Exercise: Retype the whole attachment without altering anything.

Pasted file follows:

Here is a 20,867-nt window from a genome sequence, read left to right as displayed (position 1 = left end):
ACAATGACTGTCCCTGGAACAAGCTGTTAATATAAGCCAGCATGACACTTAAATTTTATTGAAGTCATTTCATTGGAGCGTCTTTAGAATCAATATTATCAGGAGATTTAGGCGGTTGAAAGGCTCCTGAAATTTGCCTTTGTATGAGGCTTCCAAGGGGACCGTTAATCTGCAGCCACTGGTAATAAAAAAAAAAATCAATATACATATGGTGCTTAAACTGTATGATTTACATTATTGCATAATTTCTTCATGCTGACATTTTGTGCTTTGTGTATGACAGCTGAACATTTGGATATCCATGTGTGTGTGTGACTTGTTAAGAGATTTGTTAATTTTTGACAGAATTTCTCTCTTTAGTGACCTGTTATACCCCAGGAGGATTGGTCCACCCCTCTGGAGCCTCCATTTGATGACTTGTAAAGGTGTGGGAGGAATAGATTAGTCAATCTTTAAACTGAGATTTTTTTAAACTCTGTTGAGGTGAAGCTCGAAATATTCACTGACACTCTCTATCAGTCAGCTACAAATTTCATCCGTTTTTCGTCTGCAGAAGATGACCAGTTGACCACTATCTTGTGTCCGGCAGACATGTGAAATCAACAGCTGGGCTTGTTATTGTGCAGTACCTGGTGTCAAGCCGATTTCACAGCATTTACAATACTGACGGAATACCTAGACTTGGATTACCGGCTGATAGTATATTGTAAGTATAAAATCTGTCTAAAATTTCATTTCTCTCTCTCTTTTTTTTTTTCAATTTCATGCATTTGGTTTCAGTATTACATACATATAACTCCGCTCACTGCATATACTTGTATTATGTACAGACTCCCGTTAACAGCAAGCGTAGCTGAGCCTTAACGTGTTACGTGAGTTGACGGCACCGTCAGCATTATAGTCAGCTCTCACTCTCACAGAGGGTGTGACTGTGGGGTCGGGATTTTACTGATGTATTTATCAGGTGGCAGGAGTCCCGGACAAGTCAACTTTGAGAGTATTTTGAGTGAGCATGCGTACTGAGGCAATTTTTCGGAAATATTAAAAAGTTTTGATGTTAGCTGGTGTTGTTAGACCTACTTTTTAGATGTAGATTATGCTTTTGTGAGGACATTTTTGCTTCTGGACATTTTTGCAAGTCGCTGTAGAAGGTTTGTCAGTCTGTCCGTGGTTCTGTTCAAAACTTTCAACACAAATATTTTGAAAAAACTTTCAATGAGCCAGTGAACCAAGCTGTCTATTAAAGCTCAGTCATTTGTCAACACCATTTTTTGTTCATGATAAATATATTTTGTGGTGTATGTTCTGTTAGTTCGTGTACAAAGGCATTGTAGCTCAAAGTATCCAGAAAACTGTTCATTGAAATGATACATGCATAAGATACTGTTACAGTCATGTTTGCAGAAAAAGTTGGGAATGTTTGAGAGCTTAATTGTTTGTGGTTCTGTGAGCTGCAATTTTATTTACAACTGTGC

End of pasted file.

Here is a 20,867-nt window from a genome sequence, read left to right as displayed (position 1 = left end):
ACAATGACTGTCCCTGGAACAAGCTGTTAATATAAGCCAGCATGACACTTAAATTTTATTGAAGTCATTTCATTGGAGCGTCTTTAGAATCAATATTATCAGGAGATTTAGGCGGTTGAAAGGCTCCTGAAATTTGCCTTTGTATGAGGCTTCCAAGGGGACCGTTAATCTGCAGCCACTGGTAATAAAAAAAAAAATCAATATACATATGGTGCTTAAACTGTATGATTTACATTATTGCATAATTTCTTCATGCTGACATTTTGTGCTTTGTGTATGACAGCTGAACATTTGGATATCCATGTGTGTGTGTGACTTGTTAAGAGATTTGTTAATTTTTGACAGAATTTCTCTCTTTAGTGACCTGTTATACCCCAGGAGGATTGGTCCACCCCTCTGGAGCCTCCATTTGATGACTTGTAAAGGTGTGGGAGGAATAGATTAGTCAATCTTTAAACTGAGATTTTTTTAAACTCTGTTGAGGTGAAGCTCGAAATATTCACTGACACTCTCTATCAGTCAGCTACAAATTTCATCCGTTTTTCGTCTGCAGAAGATGACCAGTTGACCACTATCTTGTGTCCGGCAGACATGTGAAATCAACAGCTGGGCTTGTTATTGTGCAGTACCTGGTGTCAAGCCGATTTCACAGCATTTACAATACTGACGGAATACCTAGACTTGGATTACCGGCTGATAGTATATTGTAAGTATAAAATCTGTCTAAAATTTCATTTCTCTCTCTCTTTTTTTTTTTCAATTTCATGCATTTGGTTTCAGTATTACATACATATAACTCCGCTCACTGCATATACTTGTATTATGTACAGACTCCCGTTAACAGCAAGCGTAGCTGAGCCTTAACGTGTTACGTGAGTTGACGGCACCGTCAGCATTATAGTCAGCTCTCACTCTCACAGAGGGTGTGACTGTGGGGTCGGGATTTTACTGATGTATTTATCAGGTGGCAGGAGTCCCGGACAAGTCAACTTTGAGAGTATTTTGAGTGAGCATGCGTACTGAGGCAATTTTTCGGAAATATTAAAAAGTTTTGATGTTAGCTGGTGTTGTTAGACCTACTTTTTAGATGTAGATTATGCTTTTGTGAGGACATTTTTGCTTCTGGACATTTTTGCAAGTCGCTGTAGAAGGTTTGTCAGTCTGTCCGTGGTTCTGTTCAAAACTTTCAACACAAATATTTTGAAAAAACTTTCAATGAGCCAGTGAACCAAGCTGTCTATTAAAGCTCAGTCATTTGTCAACACCATTTTTTGTTCATGATAAATATATTTTGTGGTGTATGTTCTGTTAGTTCGTGTACAAAGGCATTGTAGCTCAAAGTATCCAGAAAACTGTTCATTGAAATGATACATGCATAAGATACTGTTACAGTCATGTTTGCAGAAAAAGTTGGGAATGTTTGAGAGCTTAATTGTTTGTGGTTCTGTGAGCTGCAATTTTATTTACAACTGTGC